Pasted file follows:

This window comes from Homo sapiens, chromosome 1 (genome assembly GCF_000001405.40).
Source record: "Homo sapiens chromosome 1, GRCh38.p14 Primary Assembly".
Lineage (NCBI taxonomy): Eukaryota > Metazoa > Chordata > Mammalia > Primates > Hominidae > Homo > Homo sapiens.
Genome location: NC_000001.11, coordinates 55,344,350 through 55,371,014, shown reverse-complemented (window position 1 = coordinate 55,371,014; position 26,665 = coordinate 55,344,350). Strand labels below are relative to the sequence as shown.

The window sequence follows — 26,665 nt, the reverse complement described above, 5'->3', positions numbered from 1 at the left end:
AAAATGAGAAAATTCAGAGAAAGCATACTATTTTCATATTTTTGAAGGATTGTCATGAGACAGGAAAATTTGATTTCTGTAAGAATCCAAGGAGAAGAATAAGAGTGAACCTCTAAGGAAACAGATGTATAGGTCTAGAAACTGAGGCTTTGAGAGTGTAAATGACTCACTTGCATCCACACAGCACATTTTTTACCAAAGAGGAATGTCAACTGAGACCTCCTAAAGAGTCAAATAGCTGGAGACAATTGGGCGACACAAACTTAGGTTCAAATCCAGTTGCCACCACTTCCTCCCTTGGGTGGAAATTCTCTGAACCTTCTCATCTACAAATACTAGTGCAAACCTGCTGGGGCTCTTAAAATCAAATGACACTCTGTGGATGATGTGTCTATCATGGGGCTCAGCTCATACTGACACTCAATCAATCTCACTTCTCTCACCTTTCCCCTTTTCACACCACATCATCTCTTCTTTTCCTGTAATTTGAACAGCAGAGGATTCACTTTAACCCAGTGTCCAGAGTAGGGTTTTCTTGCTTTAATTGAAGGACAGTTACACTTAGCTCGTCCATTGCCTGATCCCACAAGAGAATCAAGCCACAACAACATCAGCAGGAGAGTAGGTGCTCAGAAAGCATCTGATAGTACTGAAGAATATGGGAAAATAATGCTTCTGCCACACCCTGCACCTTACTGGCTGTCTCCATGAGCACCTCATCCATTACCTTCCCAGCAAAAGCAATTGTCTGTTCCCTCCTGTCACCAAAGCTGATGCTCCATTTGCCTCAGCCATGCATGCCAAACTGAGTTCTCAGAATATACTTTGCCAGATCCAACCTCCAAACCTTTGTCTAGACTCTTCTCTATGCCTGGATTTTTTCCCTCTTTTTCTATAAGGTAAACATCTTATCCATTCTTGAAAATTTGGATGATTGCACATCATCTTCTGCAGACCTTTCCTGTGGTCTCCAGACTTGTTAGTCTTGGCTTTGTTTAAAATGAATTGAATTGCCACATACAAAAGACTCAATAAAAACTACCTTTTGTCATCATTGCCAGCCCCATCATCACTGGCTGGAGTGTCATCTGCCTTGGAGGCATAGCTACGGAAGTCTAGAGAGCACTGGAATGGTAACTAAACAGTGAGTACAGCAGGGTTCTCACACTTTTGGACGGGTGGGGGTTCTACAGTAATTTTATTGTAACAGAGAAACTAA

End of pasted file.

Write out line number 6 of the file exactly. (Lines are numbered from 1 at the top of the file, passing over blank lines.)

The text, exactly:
AAAATGAGAAAATTCAGAGAAAGCATACTATTTTCATATTTTTGAAGGATTGTCATGAGACAGGAAAATTTGATTTCTGTAAGAATCCAAGGAGAAGAATAAGAGTGAACCTCTAAGGAAACAGATGTATAGGTCTAGAAACTGAGGCTTTGAGAGTGTAAATGACTCACTTGCATCCACACAGCACATTTTTTACCAAAGAGGAATGTCAACTGAGACCTCCTAAAGAGTCAAATAGCTGGAGACAATTGGGCGACACAAACTTAGGTTCAAATCCAGTTGCCACCACTTCCTCCCTTGGGTGGAAATTCTCTGAACCTTCTCATCTACAAATACTAGTGCAAACCTGCTGGGGCTCTTAAAATCAAATGACACTCTGTGGATGATGTGTCTATCATGGGGCTCAGCTCATACTGACACTCAATCAATCTCACTTCTCTCACCTTTCCCCTTTTCACACCACATCATCTCTTCTTTTCCTGTAATTTGAACAGCAGAGGATTCACTTTAACCCAGTGTCCAGAGTAGGGTTTTCTTGCTTTAATTGAAGGACAGTTACACTTAGCTCGTCCATTGCCTGATCCCACAAGAGAATCAAGCCACAACAACATCAGCAGGAGAGTAGGTGCTCAGAAAGCATCTGATAGTACTGAAGAATATGGGAAAATAATGCTTCTGCCACACCCTGCACCTTACTGGCTGTCTCCATGAGCACCTCATCCATTACCTTCCCAGCAAAAGCAATTGTCTGTTCCCTCCTGTCACCAAAGCTGATGCTCCATTTGCCTCAGCCATGCATGCCAAACTGAGTTCTCAGAATATACTTTGCCAGATCCAACCTCCAAACCTTTGTCTAGACTCTTCTCTATGCCTGGATTTTTTCCCTCTTTTTCTATAAGGTAAACATCTTATCCATTCTTGAAAATTTGGATGATTGCACATCATCTTCTGCAGACCTTTCCTGTGGTCTCCAGACTTGTTAGTCTTGGCTTTGTTTAAAATGAATTGAATTGCCACATACAAAAGACTCAATAAAAACTACCTTTTGTCATCATTGCCAGCCCCATCATCACTGGCTGGAGTGTCATCTGCCTTGGAGGCATAGCTACGGAAGTCTAGAGAGCACTGGAATGGTAACTAAACAGTGAGTACAGCAGGGTTCTCACACTTTTGGACGGGTGGGGGTTCTACAGTAATTTTATTGTAACAGAGAAACTAA